In March 2017, in settlement of a death-row conditions lawsuit, Arizona agreed to end its policy of automatically and indefinitely incarcerating death-row prisoners in solitary confinement. In February, a federal appeals court declared unconstitutional Pennsylvania's practice of automatically keeping prisoners whose death sentences had been overturned in solitary confinement pending the outcome of retrial or resentencing proceedings and its death-row prisoners have recently filed suit challenging the state's automatic indeterminate use of death-row solitary confinement.
(Source: Washington Post, 22/02/2018)
For further information :

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HANDS OFF CAIN - NEWS FLASH

MYANMAR: FOUR ROHINGYAS SENTENCED TO DEATH FOR ATTACK ON POLICE OUTPOST
February 23, 2018: Four Rohingya militants were sentenced to death by a special court in Maungdaw district of Rakhaine state in Myanmar, according to a report by The Irrawaddy news magazine.
The Rohingyas were found guilty among 30 people accused of an attack on Nga Khura police outpost in northern Maungdaw township on October 9, 2016 that killed two security officials.
The other 26 convicts were handed out sentences in jail ranging from 10 to 20 years.
Another 15 suspects were released after the court acquitted them, the report said quoting the deputy district judge of Maungdaw.
“The court sentences the four to death for the crime of homicide,” the report quoted the deputy judge as saying, adding that the 45 people were initially charged under articles 303, 326, 33 and 34 of the Myanmar penal code.
The deputy judge said hearings in the cases of another 294 Rohingya were under way at the special court and verdicts would be announced soon, the report further added.
Additionally, 76 Rohingya villagers accused of involvement in a series of attacks on security outposts on August 25 last year have been charged with committing acts of terrorism, according to the Rakhine State Attorney General’s office.
(Sources: nenow.in, 24/02/2018)
For further information :

IRAQ: 16 TURKISH WOMEN SENTENCED TO DEATH OVER DAESH MEMBERSHIP
February 25, 2018: A court in Iraq has sentenced 16 Turkish women to death over membership in the Daesh Takfiri terrorist group and involvement in acts of terror across the conflict-ridden Arab country.
Abdul Sattar al-Biraqdar, spokesman for the Supreme Judicial Council, said the Central Criminal Court sentenced 16 female Turkish citizens to death after they confessed to marrying Daesh elements or providing members of the group with logistical aid or helping them carry out terrorist attacks.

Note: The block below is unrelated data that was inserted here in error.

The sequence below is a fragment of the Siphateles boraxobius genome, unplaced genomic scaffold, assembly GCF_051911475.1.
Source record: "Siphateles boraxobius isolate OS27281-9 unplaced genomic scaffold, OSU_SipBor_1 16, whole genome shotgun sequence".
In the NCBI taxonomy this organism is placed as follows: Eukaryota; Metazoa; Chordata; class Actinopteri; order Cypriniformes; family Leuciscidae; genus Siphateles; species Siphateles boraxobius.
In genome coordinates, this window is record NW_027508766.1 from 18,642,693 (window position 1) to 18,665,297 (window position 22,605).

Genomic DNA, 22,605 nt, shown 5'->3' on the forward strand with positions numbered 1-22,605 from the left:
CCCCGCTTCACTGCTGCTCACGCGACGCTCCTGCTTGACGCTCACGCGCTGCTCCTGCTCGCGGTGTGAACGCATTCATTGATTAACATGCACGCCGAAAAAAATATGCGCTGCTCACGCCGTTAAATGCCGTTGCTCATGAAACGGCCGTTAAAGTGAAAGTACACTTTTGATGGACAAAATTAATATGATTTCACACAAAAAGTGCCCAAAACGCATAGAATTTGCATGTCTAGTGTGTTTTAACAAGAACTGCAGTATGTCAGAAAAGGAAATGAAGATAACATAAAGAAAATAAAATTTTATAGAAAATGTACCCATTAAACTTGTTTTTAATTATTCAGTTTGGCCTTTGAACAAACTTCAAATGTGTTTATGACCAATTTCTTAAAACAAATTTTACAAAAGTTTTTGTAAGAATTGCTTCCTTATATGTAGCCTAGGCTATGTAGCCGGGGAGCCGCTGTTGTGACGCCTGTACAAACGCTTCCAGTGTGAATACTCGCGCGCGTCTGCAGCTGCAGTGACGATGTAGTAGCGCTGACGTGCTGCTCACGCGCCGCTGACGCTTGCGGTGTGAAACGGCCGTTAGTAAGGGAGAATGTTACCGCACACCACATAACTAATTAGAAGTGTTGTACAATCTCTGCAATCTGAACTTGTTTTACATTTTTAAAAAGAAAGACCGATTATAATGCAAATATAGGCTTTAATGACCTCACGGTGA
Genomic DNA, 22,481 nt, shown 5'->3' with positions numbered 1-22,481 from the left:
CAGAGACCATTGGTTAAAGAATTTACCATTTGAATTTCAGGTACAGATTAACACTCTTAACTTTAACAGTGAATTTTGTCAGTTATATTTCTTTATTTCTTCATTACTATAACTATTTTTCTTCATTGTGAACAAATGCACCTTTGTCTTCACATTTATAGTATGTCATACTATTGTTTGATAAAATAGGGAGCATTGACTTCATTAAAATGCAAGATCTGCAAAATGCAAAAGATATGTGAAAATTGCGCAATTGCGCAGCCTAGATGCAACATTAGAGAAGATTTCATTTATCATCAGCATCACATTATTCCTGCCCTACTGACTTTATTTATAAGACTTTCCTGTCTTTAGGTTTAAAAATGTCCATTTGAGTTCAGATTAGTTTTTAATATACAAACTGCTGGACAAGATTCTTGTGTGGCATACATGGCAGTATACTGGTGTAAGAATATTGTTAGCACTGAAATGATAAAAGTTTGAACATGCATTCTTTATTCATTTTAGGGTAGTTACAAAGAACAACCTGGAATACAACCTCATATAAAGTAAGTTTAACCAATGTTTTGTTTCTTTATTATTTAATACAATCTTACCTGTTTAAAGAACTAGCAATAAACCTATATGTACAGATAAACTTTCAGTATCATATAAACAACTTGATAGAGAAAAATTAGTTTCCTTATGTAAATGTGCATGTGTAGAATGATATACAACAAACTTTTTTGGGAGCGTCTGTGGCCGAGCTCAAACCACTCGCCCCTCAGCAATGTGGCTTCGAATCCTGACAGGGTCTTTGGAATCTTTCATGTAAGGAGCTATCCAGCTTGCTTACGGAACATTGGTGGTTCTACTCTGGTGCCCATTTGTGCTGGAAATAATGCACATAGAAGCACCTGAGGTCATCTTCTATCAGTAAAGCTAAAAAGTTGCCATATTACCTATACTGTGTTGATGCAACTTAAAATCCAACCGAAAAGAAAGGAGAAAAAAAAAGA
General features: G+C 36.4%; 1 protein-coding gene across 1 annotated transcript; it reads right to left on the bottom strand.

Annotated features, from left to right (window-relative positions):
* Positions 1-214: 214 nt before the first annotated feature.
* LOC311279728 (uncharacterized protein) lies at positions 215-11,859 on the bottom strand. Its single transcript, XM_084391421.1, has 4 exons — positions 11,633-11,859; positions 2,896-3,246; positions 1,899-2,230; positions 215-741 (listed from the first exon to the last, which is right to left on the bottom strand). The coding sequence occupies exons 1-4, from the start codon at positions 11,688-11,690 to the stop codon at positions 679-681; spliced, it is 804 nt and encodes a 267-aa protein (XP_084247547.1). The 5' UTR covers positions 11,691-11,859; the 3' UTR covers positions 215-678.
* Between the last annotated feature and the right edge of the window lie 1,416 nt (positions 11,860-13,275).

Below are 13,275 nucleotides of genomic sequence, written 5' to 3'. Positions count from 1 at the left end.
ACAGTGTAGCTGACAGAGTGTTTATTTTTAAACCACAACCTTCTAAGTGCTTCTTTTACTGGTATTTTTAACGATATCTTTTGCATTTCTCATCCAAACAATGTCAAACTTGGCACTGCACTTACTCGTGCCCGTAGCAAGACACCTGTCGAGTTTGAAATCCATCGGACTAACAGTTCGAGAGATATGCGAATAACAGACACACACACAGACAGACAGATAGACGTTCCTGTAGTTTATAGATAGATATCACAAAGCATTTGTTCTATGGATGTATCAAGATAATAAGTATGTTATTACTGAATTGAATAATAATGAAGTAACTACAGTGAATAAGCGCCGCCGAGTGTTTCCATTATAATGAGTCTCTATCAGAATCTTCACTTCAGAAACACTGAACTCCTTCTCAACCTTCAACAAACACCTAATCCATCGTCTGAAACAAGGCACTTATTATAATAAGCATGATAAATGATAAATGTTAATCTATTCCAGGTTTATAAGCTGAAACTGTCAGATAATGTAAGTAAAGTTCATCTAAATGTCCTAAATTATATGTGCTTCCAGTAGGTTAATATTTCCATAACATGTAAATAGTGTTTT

(Sources: presstv.com, 25, 02/2018)
For further information :

IRAN JUSTICE MINISTER EXPECTS FEWER EXECUTIONS UNDER REVISED DRUG LAW
February 27, 2018: Iran’s justice minister said a recent reform of its drug laws should lead to fewer executions after the U.N. Secretary General said he remained alarmed about their high number - nearly 500 last year.
As Ali Reza Avai addressed the United Nations Human Rights Council, protesters rallied outside against the senior official who is on European Union and Swiss sanctions lists over alleged involvement in violations including arbitrary arrests and a rise in executions while he was president of the Tehran judiciary.
Avai was a senior judiciary official during the 1980s and the Mujahedin-e Khalq, an Iranian opposition group, accuses him of playing a role in the Islamic Republic’s execution of thousands of political prisoners in 1988.
Attempts by Reuters to reach the Iranian foreign and justice ministries as well as its diplomatic mission in Geneva for comment were not successful.
About 100 demonstrators gathered outside the United Nations’s European headquarters in Geneva to protest against Avai’s participation in the rights council session.
Avai told the forum that in Iran, the Islamic penal code and criminal procedure code had been revised to be more efficient and safeguard the rights of the accused.
“In this context the counter-narcotics law was amended. As a result, executions related to drug crimes will decrease remarkably,” he said.
(Sources: Reuters, 27/02/2018)
For further information :

BAHRAIN UPHOLDS DEATH SENTENCE FOR BOMBING LINKED TO IRAN
February 26, 2018: Bahrain's highest appeals court upheld a death sentence and lengthy jail terms in a mass trial over a fatal 2016 bombing that authorities have linked to Iran.
The Court of Cassation upheld capital punishment for one defendant, a life sentence for a second, and lengthy prison terms for six others, according to a statement by the public prosecutor's office.
All eight have also had their Bahraini citizenship revoked.
A judicial source close to the case said the defendants were Shiites, who form the majority of the population in the Sunni-ruled monarchy.
The 2016 bombing, in the eastern village of Sitra, targeted a police patrol, authorities said at the time. The casualties, however, were civilians -- a woman was killed and her three children wounded.
A criminal court found 10 Bahrainis guilty of charges linked to the attack, including homicide, ties to Iran's Revolutionary Guard, espionage and "terrorist" activity.
Authorities say two of them are still on the run.
(Sources: Afp, 26/02/2018)
For further information :